Monday, August 20, 2007

A Rove tidbit:

Dan Froomkin wrote this two years ago:
All you really need to know about the White House's post-Katrina strategy -- and Bush's carefully choreographed address on national television tonight -- is this little tidbit from the ninth paragraph of Elisabeth Bumiller and Richard W. Stevenson's story in the New York Times this morning:
"Republicans said Karl Rove, the White House deputy chief of staff and Mr. Bush's chief political adviser, was in charge of the reconstruction effort."
Rove's leadership role suggests quite strikingly that any and all White House decisions and pronouncements regarding the recovery from the storm are being made with their political consequences as the primary consideration.
That's Frooomkin quoting a NYTimes article that cites Republicans and not official White House sources. So what role did Rove play managing post-Katrina reconstruction? What really happened? From Sourcewatch, we get this:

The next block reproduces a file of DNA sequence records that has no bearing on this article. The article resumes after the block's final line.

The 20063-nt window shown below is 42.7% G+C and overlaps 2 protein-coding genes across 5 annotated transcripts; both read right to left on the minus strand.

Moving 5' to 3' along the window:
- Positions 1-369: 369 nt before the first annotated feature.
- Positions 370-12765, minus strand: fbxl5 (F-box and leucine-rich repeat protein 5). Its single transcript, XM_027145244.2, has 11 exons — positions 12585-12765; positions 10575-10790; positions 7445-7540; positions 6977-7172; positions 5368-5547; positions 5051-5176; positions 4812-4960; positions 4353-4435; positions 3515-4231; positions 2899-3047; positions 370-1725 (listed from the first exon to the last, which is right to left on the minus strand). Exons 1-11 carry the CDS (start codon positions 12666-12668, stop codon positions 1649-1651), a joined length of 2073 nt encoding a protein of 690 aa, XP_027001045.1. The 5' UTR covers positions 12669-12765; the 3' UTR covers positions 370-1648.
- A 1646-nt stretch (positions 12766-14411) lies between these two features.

Bush dispatched Rove and "other aides to assemble ideas from agencies, conservative think tanks, GOP lawmakers and state officials to guide the rebuilding of New Orleans and relocation of flood victims," Jim VandHei and Jonathan Weisman wrote in the September 14, 2005, New York Times. "The idea, aides said, is twofold: provide a quick federal response that comports with Bush's governing philosophy, and prevent Katrina from swamping his second-term ambitions on Social Security, taxes and Middle East democracy-building."
So maybe that was the extent of it. But still, it would have been a good question to Rove on the Sunday shows: "What did you do in terms of managing post-Katrina reconstruction?"


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